As I was revising All the King’s Women, I had this feeling that maybe I needed to put more thought into the culture. I’m creating this world where one’s status is paramount, but nothing in their language seems to suggest it. Everyone in my book speaks English. By that I mean their language does not reflect their culture and mindset.
For example, in Asian languages, you have honorifics and levels of politeness and formality, and you must choose the correct combination to use. Failing to do so usually means one of two things:
- You’re ignorant / uneducated.
- You’re deliberately trying to insult the other person.
In Korea, if your speech is too formal and polite for the other person, you’re being sarcastic and/or insulting. If it’s too informal, you’re being insulting or showing your lack of social grace. Furthermore, each level of politeness / formality shows the speaker’s relationship to the person she’s talking to and the situation. So one person may use one type of speech, while his conversation partner may another. And the same people can use different levels if the situation changes, i.e. work v. social. (It can get very confusing for foreigners…!)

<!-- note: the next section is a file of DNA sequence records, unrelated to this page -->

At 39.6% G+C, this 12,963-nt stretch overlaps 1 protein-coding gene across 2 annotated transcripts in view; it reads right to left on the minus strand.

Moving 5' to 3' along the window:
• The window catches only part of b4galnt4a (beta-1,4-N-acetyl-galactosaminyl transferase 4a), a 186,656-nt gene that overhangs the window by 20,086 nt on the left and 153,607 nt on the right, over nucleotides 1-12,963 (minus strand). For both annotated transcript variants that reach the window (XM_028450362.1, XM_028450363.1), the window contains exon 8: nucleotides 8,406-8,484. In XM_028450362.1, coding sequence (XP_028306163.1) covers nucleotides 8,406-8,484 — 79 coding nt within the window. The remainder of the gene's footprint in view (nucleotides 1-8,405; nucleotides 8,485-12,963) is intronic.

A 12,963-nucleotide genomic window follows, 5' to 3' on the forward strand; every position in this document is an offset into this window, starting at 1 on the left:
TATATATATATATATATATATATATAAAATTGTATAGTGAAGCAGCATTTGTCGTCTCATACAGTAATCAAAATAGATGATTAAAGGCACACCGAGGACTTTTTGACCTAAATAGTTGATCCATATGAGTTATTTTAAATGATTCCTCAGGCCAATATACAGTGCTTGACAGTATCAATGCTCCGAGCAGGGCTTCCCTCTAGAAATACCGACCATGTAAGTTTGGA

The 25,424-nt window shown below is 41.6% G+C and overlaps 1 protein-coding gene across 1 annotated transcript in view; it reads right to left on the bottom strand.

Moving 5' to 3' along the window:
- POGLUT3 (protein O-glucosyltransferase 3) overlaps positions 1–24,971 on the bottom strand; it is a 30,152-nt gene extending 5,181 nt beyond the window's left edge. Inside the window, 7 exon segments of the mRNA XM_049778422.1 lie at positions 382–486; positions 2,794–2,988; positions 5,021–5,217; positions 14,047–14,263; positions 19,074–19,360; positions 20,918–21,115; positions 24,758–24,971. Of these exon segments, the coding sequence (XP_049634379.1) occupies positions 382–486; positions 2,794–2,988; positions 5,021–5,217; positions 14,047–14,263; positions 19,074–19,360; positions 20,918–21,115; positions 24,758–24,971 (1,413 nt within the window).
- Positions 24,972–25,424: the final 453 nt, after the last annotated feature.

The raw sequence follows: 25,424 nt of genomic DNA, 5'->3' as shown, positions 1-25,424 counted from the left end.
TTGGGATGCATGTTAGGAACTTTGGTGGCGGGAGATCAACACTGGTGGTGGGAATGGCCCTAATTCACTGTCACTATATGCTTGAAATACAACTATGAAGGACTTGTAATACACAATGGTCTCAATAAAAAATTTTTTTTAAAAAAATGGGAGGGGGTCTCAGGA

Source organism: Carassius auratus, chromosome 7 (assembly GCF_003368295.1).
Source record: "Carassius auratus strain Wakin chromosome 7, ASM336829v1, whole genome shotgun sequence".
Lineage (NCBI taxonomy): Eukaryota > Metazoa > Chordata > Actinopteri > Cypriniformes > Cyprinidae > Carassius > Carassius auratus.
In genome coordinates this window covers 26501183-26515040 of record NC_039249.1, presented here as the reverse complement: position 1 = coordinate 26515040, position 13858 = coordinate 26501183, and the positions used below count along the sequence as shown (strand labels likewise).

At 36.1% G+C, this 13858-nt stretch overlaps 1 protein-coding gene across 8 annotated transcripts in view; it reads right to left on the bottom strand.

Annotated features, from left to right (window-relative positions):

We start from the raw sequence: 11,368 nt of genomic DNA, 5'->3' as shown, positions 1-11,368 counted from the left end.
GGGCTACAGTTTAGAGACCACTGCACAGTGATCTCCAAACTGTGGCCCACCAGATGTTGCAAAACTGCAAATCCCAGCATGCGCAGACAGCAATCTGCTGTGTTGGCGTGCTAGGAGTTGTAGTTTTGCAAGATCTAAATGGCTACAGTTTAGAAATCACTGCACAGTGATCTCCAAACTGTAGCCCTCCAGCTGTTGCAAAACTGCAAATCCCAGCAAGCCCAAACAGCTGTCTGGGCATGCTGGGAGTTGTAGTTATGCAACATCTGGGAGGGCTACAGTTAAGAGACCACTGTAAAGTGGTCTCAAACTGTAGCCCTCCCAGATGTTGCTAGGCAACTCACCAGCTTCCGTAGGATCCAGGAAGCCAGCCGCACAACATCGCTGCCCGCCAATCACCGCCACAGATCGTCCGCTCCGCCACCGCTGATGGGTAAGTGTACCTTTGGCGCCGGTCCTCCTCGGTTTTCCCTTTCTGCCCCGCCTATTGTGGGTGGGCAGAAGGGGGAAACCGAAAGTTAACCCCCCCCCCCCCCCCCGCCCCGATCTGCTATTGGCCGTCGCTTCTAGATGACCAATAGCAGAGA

But it makes sense given Korea’s history. Social status, occupation, age, gender, etc. were all very important.
So when I looked at my own world, I had to consider its history and what mattered to these people (other than power and sex). They care a lot about social status, proper protocols and the type of relationships they have with one another. So their language needs to reflect this.
Took me about an hour, but I came up with six different levels for my people. The fun part is incorporating them into the story and seeing how my characters can learn so much about the situation and people around them, even strangers, by the way they speak. I just love how things come together.
P.S. No, I didn’t invent a new language. It would be cruel and unusual to expect my readers to learn six new dialects to read my story.